Monday, January 6, 2014

The Best Way to Understand a to Read it with an Accent?

I'm back! I'm back from my trip to India -- and, surprisingly, Abu Dhabi as well, due to an overbooked flight during our stop in Abu Dhabi. I've got a few pictures up on my Twitter feed  (mostly because Michelle said she expected pics, and I couldn't say no XD) and I plan to put more up there from when I was in India. It's easier to upload onto Twitter from my phone rather than upload it onto the computer to get it on this blog (I don't even think I know how to do that). IT WAS AWESOME. And I'm refreshed, got 2 weeks away from my first draft, and I've already dived into revisions! They're going well so far. I hope you all had a great New Year's!

*** First Blog Post of 2014!!!!! WOO!!! ***

I'm currently reading (amongst a lot of other books) Mrs. Dalloway by Virginia Woolf. Now, this is considered to be one of Woolf's masterpieces. So much is said about her technique, her style, and especially about her lyrical prose.

Lyrical prose means that the arrangement of the words sound musical. The way the words roll off the tongue, they way they sound next to each other, the way they're pronounced....

Virginia Woolf was British. That means that her prose was crafted around a British dialect.

Now, as an American, am I missing the true magnitude of her words' musicality by reading Mrs. Dalloway in my normal American accent?

Yea, I know, it's a really weird thought, so go ahead and laugh (I snickered in my mind when I first thought of it).

But lyrical prose is very much like a poem itself. Poems change dramatically if they are read in its true accent: words that normally don't rhyme together suddenly do; the poem solidifies into a united structure; the rhyme scheme and meter and rhythm all come together.

It's a silly thing to get caught up about, and this issue mostly comes up only where the prose is the main draw of the writing, but just think: how much do readers unknowingly cast aside because they don't live in the same world that the writer does?

In America, it's a public school. In Britain, their public school is the equivalent of an American private school. Now, say an American writer wrote, "Little Billy sat in the classroom of a Chicago public school." British people would nod and be like, "Very good for Little Billy! You go Little Billy, good job, go get that great education."

Let me tell you something. Little Billy might be getting something in a Chicago public school but more than likely it's not a great education.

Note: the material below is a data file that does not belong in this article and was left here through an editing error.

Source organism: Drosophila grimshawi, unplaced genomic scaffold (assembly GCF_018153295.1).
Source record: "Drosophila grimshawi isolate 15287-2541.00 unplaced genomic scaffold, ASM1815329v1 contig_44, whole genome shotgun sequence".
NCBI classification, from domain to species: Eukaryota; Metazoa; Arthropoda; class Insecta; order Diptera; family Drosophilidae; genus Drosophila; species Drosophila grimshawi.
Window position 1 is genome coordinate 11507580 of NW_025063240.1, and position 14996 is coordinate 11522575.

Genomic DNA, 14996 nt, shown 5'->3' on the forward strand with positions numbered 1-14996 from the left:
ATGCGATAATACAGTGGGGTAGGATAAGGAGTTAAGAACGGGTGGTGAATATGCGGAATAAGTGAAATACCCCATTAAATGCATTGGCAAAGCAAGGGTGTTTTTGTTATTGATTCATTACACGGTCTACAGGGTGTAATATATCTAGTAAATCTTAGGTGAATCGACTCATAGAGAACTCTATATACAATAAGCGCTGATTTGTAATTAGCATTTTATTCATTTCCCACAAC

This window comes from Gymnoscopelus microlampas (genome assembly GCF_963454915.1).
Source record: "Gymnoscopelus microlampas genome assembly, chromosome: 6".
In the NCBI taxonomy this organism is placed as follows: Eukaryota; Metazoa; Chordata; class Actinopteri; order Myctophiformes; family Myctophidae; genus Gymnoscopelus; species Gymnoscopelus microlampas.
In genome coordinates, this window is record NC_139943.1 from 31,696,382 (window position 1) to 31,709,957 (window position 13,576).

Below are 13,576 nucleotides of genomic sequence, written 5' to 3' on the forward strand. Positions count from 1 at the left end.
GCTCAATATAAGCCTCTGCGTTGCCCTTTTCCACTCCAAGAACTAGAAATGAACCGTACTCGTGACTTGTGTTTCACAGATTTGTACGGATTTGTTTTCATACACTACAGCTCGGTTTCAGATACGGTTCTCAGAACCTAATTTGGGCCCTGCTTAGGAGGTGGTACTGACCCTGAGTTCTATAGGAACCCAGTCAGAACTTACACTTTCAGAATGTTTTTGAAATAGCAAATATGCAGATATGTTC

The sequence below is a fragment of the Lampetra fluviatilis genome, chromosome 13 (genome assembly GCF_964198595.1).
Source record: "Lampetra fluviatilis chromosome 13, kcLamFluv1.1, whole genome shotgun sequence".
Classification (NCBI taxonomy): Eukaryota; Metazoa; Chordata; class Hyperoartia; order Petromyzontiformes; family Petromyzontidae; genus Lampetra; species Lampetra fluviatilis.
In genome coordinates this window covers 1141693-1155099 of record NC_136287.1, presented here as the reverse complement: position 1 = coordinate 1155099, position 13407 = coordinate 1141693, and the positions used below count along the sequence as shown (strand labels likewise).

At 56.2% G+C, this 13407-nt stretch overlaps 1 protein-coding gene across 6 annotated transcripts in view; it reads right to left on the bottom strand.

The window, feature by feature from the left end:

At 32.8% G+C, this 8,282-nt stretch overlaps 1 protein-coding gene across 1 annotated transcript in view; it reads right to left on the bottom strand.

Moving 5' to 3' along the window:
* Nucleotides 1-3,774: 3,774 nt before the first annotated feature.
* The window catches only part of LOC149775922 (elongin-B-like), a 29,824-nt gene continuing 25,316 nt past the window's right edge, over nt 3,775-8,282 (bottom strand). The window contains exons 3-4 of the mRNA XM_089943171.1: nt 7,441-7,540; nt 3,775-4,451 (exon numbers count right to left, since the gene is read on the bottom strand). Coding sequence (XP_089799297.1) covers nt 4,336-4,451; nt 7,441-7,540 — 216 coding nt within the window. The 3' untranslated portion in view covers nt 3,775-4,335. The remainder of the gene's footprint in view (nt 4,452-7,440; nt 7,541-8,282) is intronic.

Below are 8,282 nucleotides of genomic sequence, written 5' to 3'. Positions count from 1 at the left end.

It's a concept lost in translation, for modern Chicago public schools are amongst America's most infamous education systems, characterized by an epidemic of poverty, misbehavior, and extremely low results. But a British reader might associate Chicago (a big city) and a public school (rich private education) to mean Little Billy is of wealthy means, something entirely opposite to what the writer wanted. On the same token, a British writer might say, "Little Billy went to a public school in the depths of London," and an American would think, "Well, Little Billy's in for a rough time," completely opposite to what the writer intended.

As hard as we try, we'll never be able to pick up on all these mistranslations by ourselves unless we live in both countries and are immersed in both cultures. It's not because we're dumb; it's because half the allusions the foreign writer puts in we, seriously, don't give a second thought. For instance, very few probably knew that JK Rowling's magical creation of 'Spellotape' (basically a magical version of normal tape) is a pun on the very popular British brand, 'Sellotape'. The American equivalent is Scotch tape.

I think this is why the translator's job is so incredibly important, even in UK to US or US to UK translations (imagine translations between languages.... I'm not even going to try talking about that in this post). There are so many differences in any two cultures that the translator needs to pick up on, needs to bridge the gap for the reader so the reader gets the full power of the original text.

What I love are annotations. You'll find them in most classic novels, especially in the translated ones, little blurbs that explain a piece of the text. They give such a richness to the novel and help bring the reader closer to the author's intentions.

So, while it might be too exhausting to read a British book in an American accent, or an American book in a British one, knowing that there is a culture gap is the first step to understanding the book.

Realize, at least, that the author wrote the book in a different dialect than the one you're used to. Then you can research the novel more, buy an annotated edition, try understanding it yourself, or simply read it normally. It doesn't matter. From there, it's all up to you. Just don't read in ignorance.

What do you think?


  1. Even something as simple as the bathroom gets lost in translation. (Because I've lived in London and if you say you have to go to the bathroom to pee, they will look at you funny.)

  2. Very great point! I try to conjure up the accents in my head. Sometimes they fall flat, but it really does help. :)

    Welcome back!

  3. You know. i've never thought about this. You bring up some really good points.

    Happy New Year!